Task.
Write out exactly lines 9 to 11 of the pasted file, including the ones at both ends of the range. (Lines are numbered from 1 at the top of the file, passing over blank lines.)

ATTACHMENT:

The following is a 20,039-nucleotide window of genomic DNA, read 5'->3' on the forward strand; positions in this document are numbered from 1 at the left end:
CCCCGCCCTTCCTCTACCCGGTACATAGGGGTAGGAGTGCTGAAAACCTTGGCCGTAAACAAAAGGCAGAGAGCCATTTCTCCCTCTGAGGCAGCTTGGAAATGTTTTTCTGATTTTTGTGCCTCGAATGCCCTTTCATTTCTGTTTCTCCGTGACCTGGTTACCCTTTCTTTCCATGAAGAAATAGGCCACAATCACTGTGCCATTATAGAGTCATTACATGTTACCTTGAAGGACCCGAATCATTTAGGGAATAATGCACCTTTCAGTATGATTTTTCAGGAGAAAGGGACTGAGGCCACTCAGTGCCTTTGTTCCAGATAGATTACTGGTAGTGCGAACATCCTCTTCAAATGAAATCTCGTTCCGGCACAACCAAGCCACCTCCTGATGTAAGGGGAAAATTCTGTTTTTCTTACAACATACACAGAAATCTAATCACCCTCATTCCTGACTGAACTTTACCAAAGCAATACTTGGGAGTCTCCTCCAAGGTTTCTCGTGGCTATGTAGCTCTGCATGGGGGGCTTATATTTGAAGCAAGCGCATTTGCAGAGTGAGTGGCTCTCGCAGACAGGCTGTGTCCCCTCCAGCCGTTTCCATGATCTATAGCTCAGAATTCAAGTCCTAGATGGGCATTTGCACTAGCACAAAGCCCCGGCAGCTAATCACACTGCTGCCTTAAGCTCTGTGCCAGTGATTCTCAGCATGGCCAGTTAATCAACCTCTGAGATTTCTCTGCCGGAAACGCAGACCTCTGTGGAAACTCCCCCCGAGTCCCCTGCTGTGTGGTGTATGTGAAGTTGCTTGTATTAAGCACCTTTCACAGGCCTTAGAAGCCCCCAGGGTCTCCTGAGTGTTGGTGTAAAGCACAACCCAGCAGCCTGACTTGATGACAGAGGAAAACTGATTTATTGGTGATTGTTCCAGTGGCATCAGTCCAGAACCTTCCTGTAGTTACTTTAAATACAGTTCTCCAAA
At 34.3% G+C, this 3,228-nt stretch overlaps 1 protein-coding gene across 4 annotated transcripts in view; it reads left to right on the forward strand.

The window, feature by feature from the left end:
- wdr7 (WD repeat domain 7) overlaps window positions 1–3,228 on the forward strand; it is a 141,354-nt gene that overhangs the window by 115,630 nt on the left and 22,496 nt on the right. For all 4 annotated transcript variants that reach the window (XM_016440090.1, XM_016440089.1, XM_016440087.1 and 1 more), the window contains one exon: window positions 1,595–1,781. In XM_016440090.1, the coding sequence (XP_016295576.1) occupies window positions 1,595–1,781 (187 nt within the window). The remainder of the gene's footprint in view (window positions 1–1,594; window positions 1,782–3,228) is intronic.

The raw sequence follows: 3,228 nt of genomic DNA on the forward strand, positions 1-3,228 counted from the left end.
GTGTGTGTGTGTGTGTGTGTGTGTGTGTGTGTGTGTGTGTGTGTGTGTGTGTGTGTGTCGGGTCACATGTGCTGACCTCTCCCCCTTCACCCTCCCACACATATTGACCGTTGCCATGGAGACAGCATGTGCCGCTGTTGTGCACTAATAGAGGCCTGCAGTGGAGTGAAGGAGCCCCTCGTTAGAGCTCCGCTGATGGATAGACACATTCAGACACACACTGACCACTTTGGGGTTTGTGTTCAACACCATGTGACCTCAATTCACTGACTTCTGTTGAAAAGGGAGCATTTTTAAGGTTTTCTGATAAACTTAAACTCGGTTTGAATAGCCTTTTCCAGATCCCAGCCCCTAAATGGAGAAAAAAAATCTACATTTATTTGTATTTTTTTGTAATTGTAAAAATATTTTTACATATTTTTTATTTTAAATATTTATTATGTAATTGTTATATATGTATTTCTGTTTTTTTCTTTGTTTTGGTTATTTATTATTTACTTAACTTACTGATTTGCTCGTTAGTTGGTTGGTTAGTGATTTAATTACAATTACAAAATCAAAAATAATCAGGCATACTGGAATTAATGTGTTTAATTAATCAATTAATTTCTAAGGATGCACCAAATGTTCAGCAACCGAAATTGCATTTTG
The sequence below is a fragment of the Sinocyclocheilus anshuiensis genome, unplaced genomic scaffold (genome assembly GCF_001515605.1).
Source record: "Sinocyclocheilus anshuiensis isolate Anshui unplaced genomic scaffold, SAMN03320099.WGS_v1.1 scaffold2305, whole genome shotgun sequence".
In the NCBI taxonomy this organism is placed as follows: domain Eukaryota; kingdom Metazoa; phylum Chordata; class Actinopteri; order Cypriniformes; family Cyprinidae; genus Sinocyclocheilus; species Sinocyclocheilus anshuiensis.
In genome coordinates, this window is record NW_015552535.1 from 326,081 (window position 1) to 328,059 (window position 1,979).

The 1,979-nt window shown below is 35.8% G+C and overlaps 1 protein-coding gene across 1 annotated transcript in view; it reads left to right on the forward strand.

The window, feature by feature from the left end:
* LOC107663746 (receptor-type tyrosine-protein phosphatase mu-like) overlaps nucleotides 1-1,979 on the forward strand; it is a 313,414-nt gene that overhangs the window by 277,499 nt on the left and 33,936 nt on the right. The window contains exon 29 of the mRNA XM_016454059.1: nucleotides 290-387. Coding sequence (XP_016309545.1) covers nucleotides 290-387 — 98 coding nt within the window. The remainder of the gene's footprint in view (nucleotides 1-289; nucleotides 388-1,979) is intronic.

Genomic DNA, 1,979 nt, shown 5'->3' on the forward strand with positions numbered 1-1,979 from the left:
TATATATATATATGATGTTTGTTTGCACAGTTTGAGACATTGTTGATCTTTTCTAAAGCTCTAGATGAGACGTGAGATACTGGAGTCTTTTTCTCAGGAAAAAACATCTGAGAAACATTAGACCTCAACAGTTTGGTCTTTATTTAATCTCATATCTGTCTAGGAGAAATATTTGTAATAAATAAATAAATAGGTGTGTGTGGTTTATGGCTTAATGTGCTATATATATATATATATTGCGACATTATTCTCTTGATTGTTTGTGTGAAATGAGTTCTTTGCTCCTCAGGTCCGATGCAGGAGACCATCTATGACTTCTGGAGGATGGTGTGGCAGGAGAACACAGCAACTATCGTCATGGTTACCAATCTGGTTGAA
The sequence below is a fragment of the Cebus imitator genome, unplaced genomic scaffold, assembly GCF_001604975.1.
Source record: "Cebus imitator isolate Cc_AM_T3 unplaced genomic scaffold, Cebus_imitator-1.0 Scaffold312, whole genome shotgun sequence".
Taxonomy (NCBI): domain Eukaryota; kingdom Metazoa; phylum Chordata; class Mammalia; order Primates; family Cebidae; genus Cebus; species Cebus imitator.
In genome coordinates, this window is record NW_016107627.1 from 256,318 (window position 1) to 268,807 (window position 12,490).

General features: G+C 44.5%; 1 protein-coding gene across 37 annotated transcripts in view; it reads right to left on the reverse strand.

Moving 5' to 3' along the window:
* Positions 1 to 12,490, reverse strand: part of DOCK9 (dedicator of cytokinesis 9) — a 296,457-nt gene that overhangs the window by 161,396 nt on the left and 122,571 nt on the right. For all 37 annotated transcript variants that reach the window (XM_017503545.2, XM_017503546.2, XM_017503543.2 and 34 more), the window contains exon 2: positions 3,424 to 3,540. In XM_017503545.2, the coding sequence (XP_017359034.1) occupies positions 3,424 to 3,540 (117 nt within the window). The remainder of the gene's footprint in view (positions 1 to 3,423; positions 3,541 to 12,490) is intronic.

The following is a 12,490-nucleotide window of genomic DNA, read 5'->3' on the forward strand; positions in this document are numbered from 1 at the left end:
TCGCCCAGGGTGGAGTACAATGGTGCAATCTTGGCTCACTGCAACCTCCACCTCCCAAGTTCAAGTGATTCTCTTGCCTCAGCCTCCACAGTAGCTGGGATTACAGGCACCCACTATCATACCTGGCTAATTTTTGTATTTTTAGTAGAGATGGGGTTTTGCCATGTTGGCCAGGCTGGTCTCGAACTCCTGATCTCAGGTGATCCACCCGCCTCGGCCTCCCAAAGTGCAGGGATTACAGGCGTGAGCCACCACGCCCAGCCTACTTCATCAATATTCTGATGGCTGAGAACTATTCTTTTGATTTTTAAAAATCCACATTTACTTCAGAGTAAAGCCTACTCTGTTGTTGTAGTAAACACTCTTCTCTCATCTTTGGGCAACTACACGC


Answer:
Source record: "Sinocyclocheilus anshuiensis isolate Anshui unplaced genomic scaffold, SAMN03320099.WGS_v1.1 scaffold2305, whole genome shotgun sequence".
In the NCBI taxonomy this organism is placed as follows: domain Eukaryota; kingdom Metazoa; phylum Chordata; class Actinopteri; order Cypriniformes; family Cyprinidae; genus Sinocyclocheilus; species Sinocyclocheilus anshuiensis.
In genome coordinates, this window is record NW_015552535.1 from 326,081 (window position 1) to 328,059 (window position 1,979).